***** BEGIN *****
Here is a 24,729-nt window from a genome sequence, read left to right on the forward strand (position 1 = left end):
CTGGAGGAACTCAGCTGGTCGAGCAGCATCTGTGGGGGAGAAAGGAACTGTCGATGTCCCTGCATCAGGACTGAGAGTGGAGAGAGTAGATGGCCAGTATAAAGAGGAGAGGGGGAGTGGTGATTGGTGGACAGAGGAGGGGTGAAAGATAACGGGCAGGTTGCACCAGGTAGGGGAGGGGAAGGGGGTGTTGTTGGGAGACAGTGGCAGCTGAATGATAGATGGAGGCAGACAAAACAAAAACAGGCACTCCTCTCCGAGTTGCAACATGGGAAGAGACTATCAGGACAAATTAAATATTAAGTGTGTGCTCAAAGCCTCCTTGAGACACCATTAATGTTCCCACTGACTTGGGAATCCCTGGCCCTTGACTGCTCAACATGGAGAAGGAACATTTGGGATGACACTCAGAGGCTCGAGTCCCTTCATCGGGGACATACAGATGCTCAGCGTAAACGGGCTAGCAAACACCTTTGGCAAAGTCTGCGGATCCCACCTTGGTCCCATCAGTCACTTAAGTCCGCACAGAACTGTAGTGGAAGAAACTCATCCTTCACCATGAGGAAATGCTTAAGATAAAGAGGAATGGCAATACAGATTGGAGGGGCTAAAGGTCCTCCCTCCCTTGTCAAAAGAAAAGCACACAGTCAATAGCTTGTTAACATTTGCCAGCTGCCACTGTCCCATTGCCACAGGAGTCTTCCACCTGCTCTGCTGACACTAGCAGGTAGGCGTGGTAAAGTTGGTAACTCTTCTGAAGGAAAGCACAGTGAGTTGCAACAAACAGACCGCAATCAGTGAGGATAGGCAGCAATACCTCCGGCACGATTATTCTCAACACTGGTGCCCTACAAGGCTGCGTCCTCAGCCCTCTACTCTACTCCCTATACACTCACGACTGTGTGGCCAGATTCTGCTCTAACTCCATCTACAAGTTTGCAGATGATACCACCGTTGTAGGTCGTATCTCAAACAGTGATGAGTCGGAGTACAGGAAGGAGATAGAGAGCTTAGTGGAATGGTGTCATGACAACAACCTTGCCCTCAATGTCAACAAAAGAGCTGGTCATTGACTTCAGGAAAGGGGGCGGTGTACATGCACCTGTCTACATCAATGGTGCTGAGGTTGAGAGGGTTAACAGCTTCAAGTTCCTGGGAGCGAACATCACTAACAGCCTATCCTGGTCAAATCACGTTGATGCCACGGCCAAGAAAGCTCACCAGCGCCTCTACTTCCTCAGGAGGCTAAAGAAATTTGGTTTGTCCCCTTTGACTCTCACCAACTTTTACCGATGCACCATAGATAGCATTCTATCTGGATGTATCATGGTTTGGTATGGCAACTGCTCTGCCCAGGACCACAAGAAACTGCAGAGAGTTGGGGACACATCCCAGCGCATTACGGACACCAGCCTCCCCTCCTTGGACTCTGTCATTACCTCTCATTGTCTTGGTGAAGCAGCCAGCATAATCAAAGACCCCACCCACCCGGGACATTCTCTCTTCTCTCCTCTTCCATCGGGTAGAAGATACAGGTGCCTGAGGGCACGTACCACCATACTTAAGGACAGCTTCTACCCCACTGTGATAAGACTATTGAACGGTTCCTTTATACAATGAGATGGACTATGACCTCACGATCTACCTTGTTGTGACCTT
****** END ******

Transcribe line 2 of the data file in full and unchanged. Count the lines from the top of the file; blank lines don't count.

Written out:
CTGGAGGAACTCAGCTGGTCGAGCAGCATCTGTGGGGGAGAAAGGAACTGTCGATGTCCCTGCATCAGGACTGAGAGTGGAGAGAGTAGATGGCCAGTATAAAGAGGAGAGGGGGAGTGGTGATTGGTGGACAGAGGAGGGGTGAAAGATAACGGGCAGGTTGCACCAGGTAGGGGAGGGGAAGGGGGTGTTGTTGGGAGACAGTGGCAGCTGAATGATAGATGGAGGCAGACAAAACAAAAACAGGCACTCCTCTCCGAGTTGCAACATGGGAAGAGACTATCAGGACAAATTAAATATTAAGTGTGTGCTCAAAGCCTCCTTGAGACACCATTAATGTTCCCACTGACTTGGGAATCCCTGGCCCTTGACTGCTCAACATGGAGAAGGAACATTTGGGATGACACTCAGAGGCTCGAGTCCCTTCATCGGGGACATACAGATGCTCAGCGTAAACGGGCTAGCAAACACCTTTGGCAAAGTCTGCGGATCCCACCTTGGTCCCATCAGTCACTTAAGTCCGCACAGAACTGTAGTGGAAGAAACTCATCCTTCACCATGAGGAAATGCTTAAGATAAAGAGGAATGGCAATACAGATTGGAGGGGCTAAAGGTCCTCCCTCCCTTGTCAAAAGAAAAGCACACAGTCAATAGCTTGTTAACATTTGCCAGCTGCCACTGTCCCATTGCCACAGGAGTCTTCCACCTGCTCTGCTGACACTAGCAGGTAGGCGTGGTAAAGTTGGTAACTCTTCTGAAGGAAAGCACAGTGAGTTGCAACAAACAGACCGCAATCAGTGAGGATAGGCAGCAATACCTCCGGCACGATTATTCTCAACACTGGTGCCCTACAAGGCTGCGTCCTCAGCCCTCTACTCTACTCCCTATACACTCACGACTGTGTGGCCAGATTCTGCTCTAACTCCATCTACAAGTTTGCAGATGATACCACCGTTGTAGGTCGTATCTCAAACAGTGATGAGTCGGAGTACAGGAAGGAGATAGAGAGCTTAGTGGAATGGTGTCATGACAACAACCTTGCCCTCAATGTCAACAAAAGAGCTGGTCATTGACTTCAGGAAAGGGGGCGGTGTACATGCACCTGTCTACATCAATGGTGCTGAGGTTGAGAGGGTTAACAGCTTCAAGTTCCTGGGAGCGAACATCACTAACAGCCTATCCTGGTCAAATCACGTTGATGCCACGGCCAAGAAAGCTCACCAGCGCCTCTACTTCCTCAGGAGGCTAAAGAAATTTGGTTTGTCCCCTTTGACTCTCACCAACTTTTACCGATGCACCATAGATAGCATTCTATCTGGATGTATCATGGTTTGGTATGGCAACTGCTCTGCCCAGGACCACAAGAAACTGCAGAGAGTTGGGGACACATCCCAGCGCATTACGGACACCAGCCTCCCCTCCTTGGACTCTGTCATTACCTCTCATTGTCTTGGTGAAGCAGCCAGCATAATCAAAGACCCCACCCACCCGGGACATTCTCTCTTCTCTCCTCTTCCATCGGGTAGAAGATACAGGTGCCTGAGGGCACGTACCACCATACTTAAGGACAGCTTCTACCCCACTGTGATAAGACTATTGAACGGTTCCTTTATACAATGAGATGGACTATGACCTCACGATCTACCTTGTTGTGACCTT